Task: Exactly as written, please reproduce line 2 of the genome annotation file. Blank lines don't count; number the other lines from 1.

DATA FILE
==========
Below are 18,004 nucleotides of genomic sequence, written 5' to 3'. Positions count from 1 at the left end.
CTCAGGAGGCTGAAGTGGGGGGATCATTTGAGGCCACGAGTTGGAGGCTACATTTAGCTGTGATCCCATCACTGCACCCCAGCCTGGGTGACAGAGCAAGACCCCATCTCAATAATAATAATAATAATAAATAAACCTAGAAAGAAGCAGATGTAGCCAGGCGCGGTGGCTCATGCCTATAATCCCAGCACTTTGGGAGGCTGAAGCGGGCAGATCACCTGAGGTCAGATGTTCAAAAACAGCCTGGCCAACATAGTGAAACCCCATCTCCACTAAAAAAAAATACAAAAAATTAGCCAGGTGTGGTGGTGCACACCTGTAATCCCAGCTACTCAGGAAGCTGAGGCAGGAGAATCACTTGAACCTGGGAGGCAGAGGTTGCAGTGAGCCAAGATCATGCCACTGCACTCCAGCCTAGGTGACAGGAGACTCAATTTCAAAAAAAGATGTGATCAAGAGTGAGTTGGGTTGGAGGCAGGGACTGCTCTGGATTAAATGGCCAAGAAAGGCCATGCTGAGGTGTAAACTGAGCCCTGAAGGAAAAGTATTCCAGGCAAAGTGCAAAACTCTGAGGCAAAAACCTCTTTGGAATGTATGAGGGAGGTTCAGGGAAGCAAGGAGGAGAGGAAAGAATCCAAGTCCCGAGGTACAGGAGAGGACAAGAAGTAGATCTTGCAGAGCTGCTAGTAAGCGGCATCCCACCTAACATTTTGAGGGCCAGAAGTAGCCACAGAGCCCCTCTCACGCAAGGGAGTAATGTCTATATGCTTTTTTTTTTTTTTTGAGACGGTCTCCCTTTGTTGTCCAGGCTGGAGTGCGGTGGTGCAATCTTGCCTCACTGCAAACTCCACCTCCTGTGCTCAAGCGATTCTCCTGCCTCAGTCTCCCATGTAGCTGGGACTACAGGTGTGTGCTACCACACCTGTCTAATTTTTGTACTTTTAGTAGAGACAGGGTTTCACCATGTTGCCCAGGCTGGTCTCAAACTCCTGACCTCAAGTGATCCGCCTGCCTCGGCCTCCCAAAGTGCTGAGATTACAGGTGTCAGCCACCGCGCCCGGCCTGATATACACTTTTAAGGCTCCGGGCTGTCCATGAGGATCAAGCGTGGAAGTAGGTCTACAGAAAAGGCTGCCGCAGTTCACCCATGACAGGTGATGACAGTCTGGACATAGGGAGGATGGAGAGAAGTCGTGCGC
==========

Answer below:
CTCAGGAGGCTGAAGTGGGGGGATCATTTGAGGCCACGAGTTGGAGGCTACATTTAGCTGTGATCCCATCACTGCACCCCAGCCTGGGTGACAGAGCAAGACCCCATCTCAATAATAATAATAATAATAAATAAACCTAGAAAGAAGCAGATGTAGCCAGGCGCGGTGGCTCATGCCTATAATCCCAGCACTTTGGGAGGCTGAAGCGGGCAGATCACCTGAGGTCAGATGTTCAAAAACAGCCTGGCCAACATAGTGAAACCCCATCTCCACTAAAAAAAAATACAAAAAATTAGCCAGGTGTGGTGGTGCACACCTGTAATCCCAGCTACTCAGGAAGCTGAGGCAGGAGAATCACTTGAACCTGGGAGGCAGAGGTTGCAGTGAGCCAAGATCATGCCACTGCACTCCAGCCTAGGTGACAGGAGACTCAATTTCAAAAAAAGATGTGATCAAGAGTGAGTTGGGTTGGAGGCAGGGACTGCTCTGGATTAAATGGCCAAGAAAGGCCATGCTGAGGTGTAAACTGAGCCCTGAAGGAAAAGTATTCCAGGCAAAGTGCAAAACTCTGAGGCAAAAACCTCTTTGGAATGTATGAGGGAGGTTCAGGGAAGCAAGGAGGAGAGGAAAGAATCCAAGTCCCGAGGTACAGGAGAGGACAAGAAGTAGATCTTGCAGAGCTGCTAGTAAGCGGCATCCCACCTAACATTTTGAGGGCCAGAAGTAGCCACAGAGCCCCTCTCACGCAAGGGAGTAATGTCTATATGCTTTTTTTTTTTTTTTGAGACGGTCTCCCTTTGTTGTCCAGGCTGGAGTGCGGTGGTGCAATCTTGCCTCACTGCAAACTCCACCTCCTGTGCTCAAGCGATTCTCCTGCCTCAGTCTCCCATGTAGCTGGGACTACAGGTGTGTGCTACCACACCTGTCTAATTTTTGTACTTTTAGTAGAGACAGGGTTTCACCATGTTGCCCAGGCTGGTCTCAAACTCCTGACCTCAAGTGATCCGCCTGCCTCGGCCTCCCAAAGTGCTGAGATTACAGGTGTCAGCCACCGCGCCCGGCCTGATATACACTTTTAAGGCTCCGGGCTGTCCATGAGGATCAAGCGTGGAAGTAGGTCTACAGAAAAGGCTGCCGCAGTTCACCCATGACAGGTGATGACAGTCTGGACATAGGGAGGATGGAGAGAAGTCGTGCGC